Friday, June 15, 2018

Using up the Leftovers..

.. or Making Do in the 'Carefree Life' of the Independent Artisan

As regular readers know, and visitors to my web site can see - I run courses out of the Wareham Forge.
A lot of courses. (*)

I run just the 'Introduction to Blacksmithing' weekend course at least a dozen times any given year.
Every time, the first basic project is a simple S hook. I make one as a demonstration.
about life size - 1/4 inch square stock
I no longer sell small objects like these (in fact don't really undertake any direct retail shows any more).
So I end up with a 'few' left over.
A lot left over.

I was contacted at the beginning of June by the people who operate the 'Escape Quest' franchise in St John's Newfoundland. They had been in negotiations with Parks Canada about opening one of their 'Adventures' at L'Anse aux Meadows NHSC. Their rough concept was to use the 'slave quarters' building at LAM for the activity.
'Slave Quarters / Storage Hut' is building to right (1996)
The interior of this sod wall construction building is roughly 2 x 3 metres. (Although it looks larger in the image above, remember that the walls are at least 1 metre thick!)

They wanted a lot of stuff.
Ideally delivered by the end of the month.

One of the things on their list was S hooks.
Thirty S hooks.
(Did I mention I end up with a lot of S hooks?)
I had a few left over.

Another thing on their list? Hand forged chain.
Request was for 10 feet, later increased to 15 feet.

Given this was 'Escape Room' - from the 'Slave Quarters', what came to mind was this:
Complete artifact chain
This object, from the Viking Age, is from Ireland. Now in the collection of the National Museum in Dublin. I had seen this in 2014 during two days spent there.
The construction is individual large circles made of square iron bar, forge welded closed, then pinched flat into a collapsed 8 shape. (This is one way to yield the most chain length out of the least amount of metal used.)
I have seen some other Norse era chains using simple 'closed S' shaped links.

Now making chain from starting straight bar is both time consuming and often tedious work. Time was most certainly at premium on this project (**).
I did mention I have a lot of S hooks left over?
This is what I came up with:
'Escape Chain' - detail with starting S hook
'Escape Chain' - complete length

I used another 24 on hand S hooks.(***)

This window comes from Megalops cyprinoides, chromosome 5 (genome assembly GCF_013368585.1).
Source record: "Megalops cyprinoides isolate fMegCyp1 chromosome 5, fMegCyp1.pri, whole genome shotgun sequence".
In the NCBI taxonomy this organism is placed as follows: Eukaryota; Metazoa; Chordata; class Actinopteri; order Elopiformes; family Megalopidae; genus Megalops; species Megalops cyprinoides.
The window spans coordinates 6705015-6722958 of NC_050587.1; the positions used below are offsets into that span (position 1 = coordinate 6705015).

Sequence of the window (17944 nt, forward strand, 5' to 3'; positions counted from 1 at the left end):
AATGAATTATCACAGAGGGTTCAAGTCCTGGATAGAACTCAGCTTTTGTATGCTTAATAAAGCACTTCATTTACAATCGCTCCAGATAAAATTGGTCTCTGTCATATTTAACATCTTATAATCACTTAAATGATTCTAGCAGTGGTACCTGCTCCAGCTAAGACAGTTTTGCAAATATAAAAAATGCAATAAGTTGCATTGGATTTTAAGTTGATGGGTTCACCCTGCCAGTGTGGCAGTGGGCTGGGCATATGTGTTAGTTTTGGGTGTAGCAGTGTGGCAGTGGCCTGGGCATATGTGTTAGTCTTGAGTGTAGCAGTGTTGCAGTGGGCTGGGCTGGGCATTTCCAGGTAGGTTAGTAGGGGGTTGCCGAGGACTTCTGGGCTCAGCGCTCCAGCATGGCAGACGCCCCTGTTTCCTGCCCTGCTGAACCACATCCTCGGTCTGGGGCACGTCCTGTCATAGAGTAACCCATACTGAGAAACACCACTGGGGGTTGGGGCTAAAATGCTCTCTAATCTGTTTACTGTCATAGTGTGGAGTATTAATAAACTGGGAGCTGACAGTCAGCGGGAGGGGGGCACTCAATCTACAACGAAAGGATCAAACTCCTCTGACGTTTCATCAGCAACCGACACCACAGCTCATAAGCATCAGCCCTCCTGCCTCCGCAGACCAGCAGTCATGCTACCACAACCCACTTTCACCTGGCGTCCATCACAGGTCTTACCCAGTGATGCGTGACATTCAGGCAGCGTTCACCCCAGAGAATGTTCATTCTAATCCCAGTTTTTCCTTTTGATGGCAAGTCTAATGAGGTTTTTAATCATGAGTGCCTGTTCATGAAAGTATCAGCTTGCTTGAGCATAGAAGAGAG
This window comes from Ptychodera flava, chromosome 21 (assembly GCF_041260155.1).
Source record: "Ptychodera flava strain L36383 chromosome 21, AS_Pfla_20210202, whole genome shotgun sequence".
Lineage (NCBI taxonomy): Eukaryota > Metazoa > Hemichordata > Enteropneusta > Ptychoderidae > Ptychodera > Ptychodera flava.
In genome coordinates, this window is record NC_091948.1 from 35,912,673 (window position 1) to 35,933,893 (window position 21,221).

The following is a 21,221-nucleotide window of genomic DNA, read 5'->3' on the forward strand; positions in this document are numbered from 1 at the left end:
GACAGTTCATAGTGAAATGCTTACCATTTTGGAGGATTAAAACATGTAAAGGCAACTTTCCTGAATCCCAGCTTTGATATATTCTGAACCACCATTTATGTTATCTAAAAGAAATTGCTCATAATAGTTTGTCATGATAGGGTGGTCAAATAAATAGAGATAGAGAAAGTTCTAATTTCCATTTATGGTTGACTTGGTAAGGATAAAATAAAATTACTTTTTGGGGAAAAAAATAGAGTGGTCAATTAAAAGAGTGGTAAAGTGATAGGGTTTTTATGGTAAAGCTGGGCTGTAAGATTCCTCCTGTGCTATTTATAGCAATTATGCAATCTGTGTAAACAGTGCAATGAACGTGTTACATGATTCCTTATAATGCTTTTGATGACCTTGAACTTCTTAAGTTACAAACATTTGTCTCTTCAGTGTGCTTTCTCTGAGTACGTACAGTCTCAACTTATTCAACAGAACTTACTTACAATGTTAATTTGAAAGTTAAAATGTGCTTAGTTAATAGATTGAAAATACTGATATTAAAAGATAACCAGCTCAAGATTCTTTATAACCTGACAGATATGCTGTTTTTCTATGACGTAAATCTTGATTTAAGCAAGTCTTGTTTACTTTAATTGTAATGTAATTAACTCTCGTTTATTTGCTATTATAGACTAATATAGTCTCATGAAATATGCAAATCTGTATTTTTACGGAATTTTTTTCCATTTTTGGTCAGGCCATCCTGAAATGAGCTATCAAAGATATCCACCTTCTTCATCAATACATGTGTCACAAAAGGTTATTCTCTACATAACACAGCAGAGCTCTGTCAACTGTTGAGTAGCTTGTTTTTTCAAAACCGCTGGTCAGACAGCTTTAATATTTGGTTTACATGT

Each had the one pointed end re-shaped to curl the tip into a small loop. Then both ends were collapsed inwards into a closed loop. These were then linked together in a four element set, each making about two feet.
I forged a series of large diameter rings out of 3/16 x 1 inch flat stock - to about 3 inch diameter. These then were used to attach each of the looped chain segments. An extra large ring was placed on either end.
The finished length was just over 13 feet total.

This use of the previously made S hooks massively reduced the 'just now' time involved to produce the finished chain.

From an artifact prototype standpoint, certainly the object created can only be considered loosely based on the original Norse chains. The individual link elements have reverse twisted central sections. This a bit of extra complexity in the forge work I would consider quite unlikely in a basic functional object like a slave chain.

(Did I mention the sea chest hinges for the same order? Total 30 individual hinges have been made.
There are 15 matching hasps to still make. And six Norse padlocks. And a cooking pot. I don't have another available forge work day open until June 25 at this point.)

(*) For those interested in the 'Business of the Artisan' :
For the last three years, about 90% of my income has been from teaching. This includes my twice yearly segments at the Haliburton College Artisan Blacksmith program, but most importantly from weekend training programs here at Wareham. 
(Another big chunk has been from educational and research programs. That 'income' is normally completely erased by the raw travel and related costs. Despite the large amounts involved, almost always I end up paying out more than came in.)

(**) I had my first contact with Escape Room Newfounland on May 30. Between determining exact requirements and producing a hard quote, the final confirmation of the order was not given until June 5.
June is already an extremely tight month for me. I had a major historic demo to mount on the other end of Ontario, one weekend course, two iron smelting events, a sculpture to mount for exhibition. From June 5 I counted only SEVEN available days not already committed to other projects. (Oh - that was eliminating entirely any possible 'day off' for that entire month!)

(**) And I still have at least six more...

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February 15 - May 15, 2012 : Supported by a Crafts Projects - Creation and Development Grant

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